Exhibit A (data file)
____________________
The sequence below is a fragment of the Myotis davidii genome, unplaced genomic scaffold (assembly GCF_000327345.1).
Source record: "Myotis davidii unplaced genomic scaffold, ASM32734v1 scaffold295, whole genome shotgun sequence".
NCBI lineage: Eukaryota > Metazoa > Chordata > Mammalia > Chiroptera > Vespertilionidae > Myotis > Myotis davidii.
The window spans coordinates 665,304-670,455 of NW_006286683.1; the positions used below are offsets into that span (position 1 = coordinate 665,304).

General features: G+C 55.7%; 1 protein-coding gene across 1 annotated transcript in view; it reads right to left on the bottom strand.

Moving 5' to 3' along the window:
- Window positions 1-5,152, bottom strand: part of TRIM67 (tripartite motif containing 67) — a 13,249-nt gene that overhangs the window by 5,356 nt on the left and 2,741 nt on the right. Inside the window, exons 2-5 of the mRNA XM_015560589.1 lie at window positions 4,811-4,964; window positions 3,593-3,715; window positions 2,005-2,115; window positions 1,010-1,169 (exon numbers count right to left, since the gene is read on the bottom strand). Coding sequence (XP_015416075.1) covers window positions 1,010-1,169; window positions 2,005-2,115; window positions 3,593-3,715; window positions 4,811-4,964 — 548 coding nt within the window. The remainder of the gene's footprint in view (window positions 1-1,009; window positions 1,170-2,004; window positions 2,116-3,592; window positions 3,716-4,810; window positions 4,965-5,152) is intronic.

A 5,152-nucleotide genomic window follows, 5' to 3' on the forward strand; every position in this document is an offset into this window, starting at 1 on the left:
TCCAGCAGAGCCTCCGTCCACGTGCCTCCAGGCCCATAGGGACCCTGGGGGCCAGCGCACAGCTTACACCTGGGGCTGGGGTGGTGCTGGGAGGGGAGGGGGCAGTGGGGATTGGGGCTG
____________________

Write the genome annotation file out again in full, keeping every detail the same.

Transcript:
The sequence below is a fragment of the Myotis davidii genome, unplaced genomic scaffold (assembly GCF_000327345.1).
Source record: "Myotis davidii unplaced genomic scaffold, ASM32734v1 scaffold295, whole genome shotgun sequence".
NCBI lineage: Eukaryota > Metazoa > Chordata > Mammalia > Chiroptera > Vespertilionidae > Myotis > Myotis davidii.
The window spans coordinates 665,304-670,455 of NW_006286683.1; the positions used below are offsets into that span (position 1 = coordinate 665,304).

General features: G+C 55.7%; 1 protein-coding gene across 1 annotated transcript in view; it reads right to left on the bottom strand.

Moving 5' to 3' along the window:
- Window positions 1-5,152, bottom strand: part of TRIM67 (tripartite motif containing 67) — a 13,249-nt gene that overhangs the window by 5,356 nt on the left and 2,741 nt on the right. Inside the window, exons 2-5 of the mRNA XM_015560589.1 lie at window positions 4,811-4,964; window positions 3,593-3,715; window positions 2,005-2,115; window positions 1,010-1,169 (exon numbers count right to left, since the gene is read on the bottom strand). Coding sequence (XP_015416075.1) covers window positions 1,010-1,169; window positions 2,005-2,115; window positions 3,593-3,715; window positions 4,811-4,964 — 548 coding nt within the window. The remainder of the gene's footprint in view (window positions 1-1,009; window positions 1,170-2,004; window positions 2,116-3,592; window positions 3,716-4,810; window positions 4,965-5,152) is intronic.

A 5,152-nucleotide genomic window follows, 5' to 3' on the forward strand; every position in this document is an offset into this window, starting at 1 on the left:
TCCAGCAGAGCCTCCGTCCACGTGCCTCCAGGCCCATAGGGACCCTGGGGGCCAGCGCACAGCTTACACCTGGGGCTGGGGTGGTGCTGGGAGGGGAGGGGGCAGTGGGGATTGGGGCTG